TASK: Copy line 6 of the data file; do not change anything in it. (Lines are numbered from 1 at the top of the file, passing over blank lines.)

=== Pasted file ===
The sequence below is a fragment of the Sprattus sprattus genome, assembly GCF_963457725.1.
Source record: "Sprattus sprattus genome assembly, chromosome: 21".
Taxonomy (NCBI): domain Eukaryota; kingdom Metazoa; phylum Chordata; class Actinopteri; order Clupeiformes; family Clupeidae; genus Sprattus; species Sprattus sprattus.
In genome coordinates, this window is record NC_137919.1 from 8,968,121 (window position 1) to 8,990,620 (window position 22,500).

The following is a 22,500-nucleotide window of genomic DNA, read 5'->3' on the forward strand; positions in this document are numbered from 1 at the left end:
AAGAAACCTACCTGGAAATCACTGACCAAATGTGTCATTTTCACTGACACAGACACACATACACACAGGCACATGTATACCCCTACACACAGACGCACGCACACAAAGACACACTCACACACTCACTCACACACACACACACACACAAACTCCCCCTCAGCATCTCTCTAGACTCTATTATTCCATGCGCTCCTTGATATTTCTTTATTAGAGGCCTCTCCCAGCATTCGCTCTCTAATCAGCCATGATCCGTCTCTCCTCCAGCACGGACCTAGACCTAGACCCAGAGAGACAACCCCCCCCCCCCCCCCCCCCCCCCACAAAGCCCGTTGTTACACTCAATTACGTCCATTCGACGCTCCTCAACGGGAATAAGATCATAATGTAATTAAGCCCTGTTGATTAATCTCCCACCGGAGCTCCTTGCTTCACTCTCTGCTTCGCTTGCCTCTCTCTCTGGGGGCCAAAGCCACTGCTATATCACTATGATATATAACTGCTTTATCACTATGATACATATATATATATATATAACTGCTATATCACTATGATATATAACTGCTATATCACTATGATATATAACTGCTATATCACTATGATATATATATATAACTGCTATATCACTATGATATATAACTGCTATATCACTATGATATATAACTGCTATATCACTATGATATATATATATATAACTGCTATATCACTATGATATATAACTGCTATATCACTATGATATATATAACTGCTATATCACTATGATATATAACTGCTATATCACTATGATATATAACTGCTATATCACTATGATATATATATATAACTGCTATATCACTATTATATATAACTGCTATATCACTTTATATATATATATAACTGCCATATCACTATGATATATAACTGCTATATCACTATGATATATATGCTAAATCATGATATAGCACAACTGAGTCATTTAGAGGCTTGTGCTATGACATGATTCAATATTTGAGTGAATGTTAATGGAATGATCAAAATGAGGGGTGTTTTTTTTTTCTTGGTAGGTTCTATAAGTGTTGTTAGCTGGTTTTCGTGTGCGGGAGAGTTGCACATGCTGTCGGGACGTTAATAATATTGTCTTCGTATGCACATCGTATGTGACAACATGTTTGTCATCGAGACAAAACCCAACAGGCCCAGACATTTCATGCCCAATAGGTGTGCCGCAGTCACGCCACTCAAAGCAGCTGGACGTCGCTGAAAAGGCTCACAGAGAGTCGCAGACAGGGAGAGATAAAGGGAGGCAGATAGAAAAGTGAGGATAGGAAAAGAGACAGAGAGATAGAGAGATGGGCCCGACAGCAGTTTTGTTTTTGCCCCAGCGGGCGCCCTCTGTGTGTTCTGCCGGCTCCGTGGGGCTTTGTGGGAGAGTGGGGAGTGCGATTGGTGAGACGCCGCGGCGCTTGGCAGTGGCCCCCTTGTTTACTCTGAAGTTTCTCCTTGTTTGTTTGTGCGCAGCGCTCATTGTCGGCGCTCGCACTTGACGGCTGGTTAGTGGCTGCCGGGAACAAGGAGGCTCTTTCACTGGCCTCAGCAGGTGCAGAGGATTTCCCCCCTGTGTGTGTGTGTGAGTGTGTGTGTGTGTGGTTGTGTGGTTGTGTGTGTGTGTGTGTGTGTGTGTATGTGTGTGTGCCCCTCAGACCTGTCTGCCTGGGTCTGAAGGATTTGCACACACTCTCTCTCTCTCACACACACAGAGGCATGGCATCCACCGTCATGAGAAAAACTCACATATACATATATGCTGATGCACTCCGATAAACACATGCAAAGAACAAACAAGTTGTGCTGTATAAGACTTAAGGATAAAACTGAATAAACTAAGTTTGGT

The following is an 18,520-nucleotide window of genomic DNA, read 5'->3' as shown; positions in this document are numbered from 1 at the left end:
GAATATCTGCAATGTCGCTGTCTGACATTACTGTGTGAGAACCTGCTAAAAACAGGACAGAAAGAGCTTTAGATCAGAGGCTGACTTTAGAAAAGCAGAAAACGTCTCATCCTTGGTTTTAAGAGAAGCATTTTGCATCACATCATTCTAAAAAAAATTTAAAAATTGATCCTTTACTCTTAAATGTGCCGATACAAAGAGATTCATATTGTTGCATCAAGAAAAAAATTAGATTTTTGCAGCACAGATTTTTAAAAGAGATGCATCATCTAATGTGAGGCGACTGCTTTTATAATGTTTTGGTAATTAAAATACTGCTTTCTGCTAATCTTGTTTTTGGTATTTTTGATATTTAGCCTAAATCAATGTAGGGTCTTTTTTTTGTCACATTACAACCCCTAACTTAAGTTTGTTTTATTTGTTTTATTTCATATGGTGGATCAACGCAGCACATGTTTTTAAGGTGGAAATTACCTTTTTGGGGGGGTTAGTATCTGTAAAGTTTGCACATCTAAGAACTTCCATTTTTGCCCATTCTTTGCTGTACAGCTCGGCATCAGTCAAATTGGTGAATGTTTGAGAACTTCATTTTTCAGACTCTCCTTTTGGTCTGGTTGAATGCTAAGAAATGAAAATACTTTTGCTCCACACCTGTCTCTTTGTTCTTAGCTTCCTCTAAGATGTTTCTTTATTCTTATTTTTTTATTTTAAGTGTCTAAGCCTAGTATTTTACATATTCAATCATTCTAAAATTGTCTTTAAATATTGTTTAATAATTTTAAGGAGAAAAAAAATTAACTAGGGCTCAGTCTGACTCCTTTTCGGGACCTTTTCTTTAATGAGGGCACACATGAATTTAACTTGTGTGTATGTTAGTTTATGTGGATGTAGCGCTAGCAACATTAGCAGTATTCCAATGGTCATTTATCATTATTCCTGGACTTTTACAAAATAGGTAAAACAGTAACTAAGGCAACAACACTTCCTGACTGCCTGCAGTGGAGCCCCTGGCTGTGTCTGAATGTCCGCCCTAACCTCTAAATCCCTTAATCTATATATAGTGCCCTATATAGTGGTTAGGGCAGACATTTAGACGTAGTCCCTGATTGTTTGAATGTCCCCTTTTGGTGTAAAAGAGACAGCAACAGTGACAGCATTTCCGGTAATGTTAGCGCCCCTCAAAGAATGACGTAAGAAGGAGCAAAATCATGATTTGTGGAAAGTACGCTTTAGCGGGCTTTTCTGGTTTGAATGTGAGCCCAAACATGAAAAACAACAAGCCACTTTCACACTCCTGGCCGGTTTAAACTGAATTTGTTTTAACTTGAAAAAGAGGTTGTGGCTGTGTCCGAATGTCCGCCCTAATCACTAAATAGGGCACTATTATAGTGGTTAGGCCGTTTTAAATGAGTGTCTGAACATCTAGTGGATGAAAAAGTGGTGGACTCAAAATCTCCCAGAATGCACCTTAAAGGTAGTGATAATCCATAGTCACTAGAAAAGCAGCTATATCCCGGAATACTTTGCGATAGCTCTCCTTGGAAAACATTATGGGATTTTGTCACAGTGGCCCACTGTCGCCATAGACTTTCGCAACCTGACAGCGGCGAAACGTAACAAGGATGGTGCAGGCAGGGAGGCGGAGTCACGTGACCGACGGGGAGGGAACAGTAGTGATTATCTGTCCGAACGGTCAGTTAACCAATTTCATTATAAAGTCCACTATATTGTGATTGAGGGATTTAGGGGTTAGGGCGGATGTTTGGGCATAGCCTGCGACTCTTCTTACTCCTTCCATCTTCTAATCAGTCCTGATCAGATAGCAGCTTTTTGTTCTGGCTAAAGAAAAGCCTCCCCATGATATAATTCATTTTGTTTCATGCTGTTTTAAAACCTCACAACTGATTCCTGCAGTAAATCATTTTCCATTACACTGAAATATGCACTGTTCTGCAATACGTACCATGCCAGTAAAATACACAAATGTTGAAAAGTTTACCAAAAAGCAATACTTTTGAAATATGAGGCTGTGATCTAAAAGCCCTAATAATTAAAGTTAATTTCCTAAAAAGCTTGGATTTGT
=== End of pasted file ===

AAGAAACCTACCTGGAAATCACTGACCAAATGTGTCATTTTCACTGACACAGACACACATACACACAGGCACATGTATACCCCTACACACAGACGCACGCACACAAAGACACACTCACACACTCACTCACACACACACACACACACAAACTCCCCCTCAGCATCTCTCTAGACTCTATTATTCCATGCGCTCCTTGATATTTCTTTATTAGAGGCCTCTCCCAGCATTCGCTCTCTAATCAGCCATGATCCGTCTCTCCTCCAGCACGGACCTAGACCTAGACCCAGAGAGACAACCCCCCCCCCCCCCCCCCCCCCCCACAAAGCCCGTTGTTACACTCAATTACGTCCATTCGACGCTCCTCAACGGGAATAAGATCATAATGTAATTAAGCCCTGTTGATTAATCTCCCACCGGAGCTCCTTGCTTCACTCTCTGCTTCGCTTGCCTCTCTCTCTGGGGGCCAAAGCCACTGCTATATCACTATGATATATAACTGCTTTATCACTATGATACATATATATATATATATAACTGCTATATCACTATGATATATAACTGCTATATCACTATGATATATAACTGCTATATCACTATGATATATATATATAACTGCTATATCACTATGATATATAACTGCTATATCACTATGATATATAACTGCTATATCACTATGATATATATATATATAACTGCTATATCACTATGATATATAACTGCTATATCACTATGATATATATAACTGCTATATCACTATGATATATAACTGCTATATCACTATGATATATAACTGCTATATCACTATGATATATATATATAACTGCTATATCACTATTATATATAACTGCTATATCACTTTATATATATATATAACTGCCATATCACTATGATATATAACTGCTATATCACTATGATATATATGCTAAATCATGATATAGCACAACTGAGTCATTTAGAGGCTTGTGCTATGACATGATTCAATATTTGAGTGAATGTTAATGGAATGATCAAAATGAGGGGTGTTTTTTTTTTCTTGGTAGGTTCTATAAGTGTTGTTAGCTGGTTTTCGTGTGCGGGAGAGTTGCACATGCTGTCGGGACGTTAATAATATTGTCTTCGTATGCACATCGTATGTGACAACATGTTTGTCATCGAGACAAAACCCAACAGGCCCAGACATTTCATGCCCAATAGGTGTGCCGCAGTCACGCCACTCAAAGCAGCTGGACGTCGCTGAAAAGGCTCACAGAGAGTCGCAGACAGGGAGAGATAAAGGGAGGCAGATAGAAAAGTGAGGATAGGAAAAGAGACAGAGAGATAGAGAGATGGGCCCGACAGCAGTTTTGTTTTTGCCCCAGCGGGCGCCCTCTGTGTGTTCTGCCGGCTCCGTGGGGCTTTGTGGGAGAGTGGGGAGTGCGATTGGTGAGACGCCGCGGCGCTTGGCAGTGGCCCCCTTGTTTACTCTGAAGTTTCTCCTTGTTTGTTTGTGCGCAGCGCTCATTGTCGGCGCTCGCACTTGACGGCTGGTTAGTGGCTGCCGGGAACAAGGAGGCTCTTTCACTGGCCTCAGCAGGTGCAGAGGATTTCCCCCCTGTGTGTGTGTGTGAGTGTGTGTGTGTGTGGTTGTGTGGTTGTGTGTGTGTGTGTGTGTGTGTGTATGTGTGTGTGCCCCTCAGACCTGTCTGCCTGGGTCTGAAGGATTTGCACACACTCTCTCTCTCTCACACACACAGAGGCATGGCATCCACCGTCATGAGAAAAACTCACATATACATATATGCTGATGCACTCCGATAAACACATGCAAAGAACAAACAAGTTGTGCTGTATAAGACTTAAGGATAAAACTGAATAAACTAAGTTTGGT